Cards have overtaken cash to become the UK’s top payment method for the first time.

Cards accounted for more than 50% of all retail transactions by volume last year, the British Retail Consortium’s (BRC) annual payment survey revealed.

The study, which covered online and in-store payments, revealed that there were 19 billion transactions overall in 2016 – up from 18.2 billion the previous year. The average transactional value was £18.42, compared with £18.63 in 2015.

The rise of cards has been driven by shoppers increasingly using them for lower value payments and investment by retailers in payment technology.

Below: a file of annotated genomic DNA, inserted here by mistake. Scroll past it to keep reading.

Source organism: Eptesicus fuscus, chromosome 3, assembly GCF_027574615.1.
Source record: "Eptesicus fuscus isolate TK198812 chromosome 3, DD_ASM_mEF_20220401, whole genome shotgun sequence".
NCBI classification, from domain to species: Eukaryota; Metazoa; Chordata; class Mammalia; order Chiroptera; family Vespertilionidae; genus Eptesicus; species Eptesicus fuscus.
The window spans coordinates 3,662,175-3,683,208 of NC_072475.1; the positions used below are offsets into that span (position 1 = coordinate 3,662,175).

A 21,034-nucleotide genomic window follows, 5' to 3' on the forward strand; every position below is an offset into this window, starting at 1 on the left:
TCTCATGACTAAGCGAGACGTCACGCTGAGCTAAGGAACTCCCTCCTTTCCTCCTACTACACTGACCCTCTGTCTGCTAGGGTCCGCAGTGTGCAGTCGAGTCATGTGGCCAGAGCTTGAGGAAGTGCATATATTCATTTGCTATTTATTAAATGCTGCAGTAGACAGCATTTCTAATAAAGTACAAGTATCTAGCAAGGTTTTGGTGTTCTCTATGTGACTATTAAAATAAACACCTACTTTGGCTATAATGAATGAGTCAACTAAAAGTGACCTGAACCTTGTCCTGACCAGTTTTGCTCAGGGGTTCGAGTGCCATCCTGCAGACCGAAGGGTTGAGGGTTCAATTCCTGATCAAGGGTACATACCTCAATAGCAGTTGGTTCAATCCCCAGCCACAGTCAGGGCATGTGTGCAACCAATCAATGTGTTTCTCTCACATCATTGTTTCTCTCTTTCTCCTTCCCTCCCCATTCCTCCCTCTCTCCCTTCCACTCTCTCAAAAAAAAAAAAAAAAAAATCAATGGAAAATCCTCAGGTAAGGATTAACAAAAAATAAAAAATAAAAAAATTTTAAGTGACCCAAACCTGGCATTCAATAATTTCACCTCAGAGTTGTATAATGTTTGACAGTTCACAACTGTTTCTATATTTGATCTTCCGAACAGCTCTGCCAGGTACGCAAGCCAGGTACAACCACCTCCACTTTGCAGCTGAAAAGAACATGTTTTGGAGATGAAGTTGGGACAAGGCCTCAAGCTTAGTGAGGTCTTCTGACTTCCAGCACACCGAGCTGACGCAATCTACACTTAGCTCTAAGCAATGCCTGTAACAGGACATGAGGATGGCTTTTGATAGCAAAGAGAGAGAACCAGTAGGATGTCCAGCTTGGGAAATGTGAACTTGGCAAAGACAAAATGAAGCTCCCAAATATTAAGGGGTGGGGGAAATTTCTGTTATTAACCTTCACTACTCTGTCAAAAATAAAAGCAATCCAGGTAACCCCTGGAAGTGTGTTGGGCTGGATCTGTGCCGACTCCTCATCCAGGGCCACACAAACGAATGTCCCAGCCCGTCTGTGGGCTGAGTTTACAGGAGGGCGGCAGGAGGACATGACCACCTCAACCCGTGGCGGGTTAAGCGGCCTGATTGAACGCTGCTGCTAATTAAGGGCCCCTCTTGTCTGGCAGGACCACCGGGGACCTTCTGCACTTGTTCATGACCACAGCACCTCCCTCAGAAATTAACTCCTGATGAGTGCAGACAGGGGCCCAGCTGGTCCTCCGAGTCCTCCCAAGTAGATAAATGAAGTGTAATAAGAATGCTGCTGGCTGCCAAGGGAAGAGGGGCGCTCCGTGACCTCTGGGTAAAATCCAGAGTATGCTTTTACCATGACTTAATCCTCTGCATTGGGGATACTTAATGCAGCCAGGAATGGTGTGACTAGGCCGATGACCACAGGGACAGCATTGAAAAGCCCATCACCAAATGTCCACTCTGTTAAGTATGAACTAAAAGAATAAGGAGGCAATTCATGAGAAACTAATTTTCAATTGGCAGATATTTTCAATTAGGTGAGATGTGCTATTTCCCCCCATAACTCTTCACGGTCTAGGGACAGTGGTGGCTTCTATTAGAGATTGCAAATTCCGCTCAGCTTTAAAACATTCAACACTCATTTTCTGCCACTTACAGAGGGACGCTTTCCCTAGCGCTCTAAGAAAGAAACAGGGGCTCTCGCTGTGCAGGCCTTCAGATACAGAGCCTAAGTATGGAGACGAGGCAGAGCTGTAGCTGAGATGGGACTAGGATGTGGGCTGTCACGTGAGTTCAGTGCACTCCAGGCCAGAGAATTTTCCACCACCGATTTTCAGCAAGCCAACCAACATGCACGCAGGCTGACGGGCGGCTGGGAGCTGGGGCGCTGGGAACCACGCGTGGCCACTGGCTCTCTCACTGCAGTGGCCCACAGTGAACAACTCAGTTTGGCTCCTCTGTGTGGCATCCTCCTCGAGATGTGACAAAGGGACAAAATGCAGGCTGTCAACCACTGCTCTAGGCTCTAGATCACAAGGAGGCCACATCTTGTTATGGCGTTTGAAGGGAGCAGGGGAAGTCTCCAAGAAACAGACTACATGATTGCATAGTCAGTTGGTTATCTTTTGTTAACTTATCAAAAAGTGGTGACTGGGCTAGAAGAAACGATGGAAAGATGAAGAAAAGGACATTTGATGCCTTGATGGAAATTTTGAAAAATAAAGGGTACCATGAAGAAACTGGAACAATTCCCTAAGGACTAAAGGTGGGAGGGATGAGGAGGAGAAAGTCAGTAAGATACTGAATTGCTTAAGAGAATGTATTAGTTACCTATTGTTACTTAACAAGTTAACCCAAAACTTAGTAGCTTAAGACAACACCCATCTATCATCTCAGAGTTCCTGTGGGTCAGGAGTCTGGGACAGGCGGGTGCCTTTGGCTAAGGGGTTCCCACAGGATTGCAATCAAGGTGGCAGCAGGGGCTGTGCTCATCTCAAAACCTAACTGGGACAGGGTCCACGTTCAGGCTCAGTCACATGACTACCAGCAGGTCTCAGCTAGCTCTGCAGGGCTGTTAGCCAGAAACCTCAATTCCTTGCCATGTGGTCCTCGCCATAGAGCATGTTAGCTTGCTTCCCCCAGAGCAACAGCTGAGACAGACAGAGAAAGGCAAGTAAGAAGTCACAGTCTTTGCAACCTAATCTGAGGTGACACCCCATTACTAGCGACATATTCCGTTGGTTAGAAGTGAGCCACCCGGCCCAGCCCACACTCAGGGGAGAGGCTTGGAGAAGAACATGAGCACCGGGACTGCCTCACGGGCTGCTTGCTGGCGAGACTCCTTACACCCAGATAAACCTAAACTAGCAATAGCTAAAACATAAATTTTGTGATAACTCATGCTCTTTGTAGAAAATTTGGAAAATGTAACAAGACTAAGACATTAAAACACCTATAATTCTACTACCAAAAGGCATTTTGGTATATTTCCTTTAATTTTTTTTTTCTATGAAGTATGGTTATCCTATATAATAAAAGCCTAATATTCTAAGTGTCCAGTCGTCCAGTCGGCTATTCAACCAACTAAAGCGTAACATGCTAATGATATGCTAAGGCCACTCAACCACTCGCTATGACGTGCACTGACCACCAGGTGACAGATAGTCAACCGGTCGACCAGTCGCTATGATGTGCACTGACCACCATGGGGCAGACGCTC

Investment in payments has been boosted by savings of around £500m for retailers and their customers from the EU Interchange Fee Regulation (IFR), which caps some of the fees for handling card transactions.

Retailers still spent more than £1bn last year in order to accept payments and the cost of processing cards, particularly credit cards, remains high, said the BRC.

The BRC’s payments and consumer credit policy advisor Andrew Cregan said: “Looking ahead, the Government should act to retain the benefits of the IFR for retailers and their customers after the UK leaves the EU and introduce further regulatory action to address the alarming increase in other card fees and charges at a time when the retail industry is facing acute cost pressures elsewhere.”